The differences between games development and more “standard” software engineering, roles, and how games are typically built.

  2. July 2023: $6K MRR – getting back on recurring revenue in indiehacker

    small updates from me in July 2023

  3. Elon Musk's creep show in startups

    Caught in a series of lies about his willingness to fight Mark Zuckerberg, the billionaire's disturbing spiral accelerates

  4. Why Mathematical Proof Is a Social Compact in science

    Number theorist Andrew Granville on what mathematics really is — and why objectivity is never quite within reach. The post Why Mathematical Proof Is a Social Compact first appeared on Quanta Magazine

  5. The Power of Being Weird in life

    There are a lot of different ways to be an outsider. Nobody really wants to be a misfit or a "noob." But there is wisdom in outsiders. They can be characters who challenge societal norms and reshape our understanding of what it means to belong. There are some people for whom persistent weirdness is not a weakness but a strength. One person who made this case beautifully is Paul Graham.

  6. what does it mean to live well in life

    A while ago an old friend texted me that an unexpected event had once again reminded her how transient life can be, and she thought of me because I was one of...

  7. Iterators in Go in programming

    The iterator proposal is a neat way to write “lazy loops”, where we never generate more results than we actually use. Let’s see what that would look like in Go programs.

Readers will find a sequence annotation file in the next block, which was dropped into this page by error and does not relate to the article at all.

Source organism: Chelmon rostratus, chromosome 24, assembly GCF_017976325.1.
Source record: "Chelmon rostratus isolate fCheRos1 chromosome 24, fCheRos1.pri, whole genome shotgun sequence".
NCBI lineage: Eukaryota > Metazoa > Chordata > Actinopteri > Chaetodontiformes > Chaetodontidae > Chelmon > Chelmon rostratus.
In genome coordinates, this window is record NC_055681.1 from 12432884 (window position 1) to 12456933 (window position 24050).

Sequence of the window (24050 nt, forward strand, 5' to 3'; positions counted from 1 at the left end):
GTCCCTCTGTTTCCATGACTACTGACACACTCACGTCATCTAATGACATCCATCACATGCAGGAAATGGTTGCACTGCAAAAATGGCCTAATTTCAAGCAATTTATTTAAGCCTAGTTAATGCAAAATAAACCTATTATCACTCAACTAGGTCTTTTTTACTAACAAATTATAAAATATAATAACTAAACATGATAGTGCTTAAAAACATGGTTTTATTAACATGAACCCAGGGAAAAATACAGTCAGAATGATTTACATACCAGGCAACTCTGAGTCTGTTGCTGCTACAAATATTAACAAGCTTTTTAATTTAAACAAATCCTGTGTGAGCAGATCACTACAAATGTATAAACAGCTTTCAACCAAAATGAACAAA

8. Those days when nothing gets done in life

    A lie.

  9. Programming transforms your brain. Here's how. in startups

    Knowing how to program has a multitude of positive effects on the brain.

  10. Book Notes: “Out of the Software Crisis” by Baldur Bjarnason in programming

    I read Baldur’s book “Out of the Software Crisis” a while back and have been meaning to publish some of my highlighted excerpts and notes. It’s always hard reading a book like this because I highlight so much and have so many thoughts that I could spend hours and hours rehashing it all. But alas, there’s no time. So it will have to suffice to say: I enjoyed the book, here are a few excerpts I want...

July 2023

  1. Actual Progress in comics

  2. People are talking about me, and I started it in design

    People talk about you the way you talk about yourself.

  3. How to Use AI to Do Stuff: An Opinionated Guide in AI

    Covering the state of play as of Summer, 2023

  4. The Skill of Capital in finance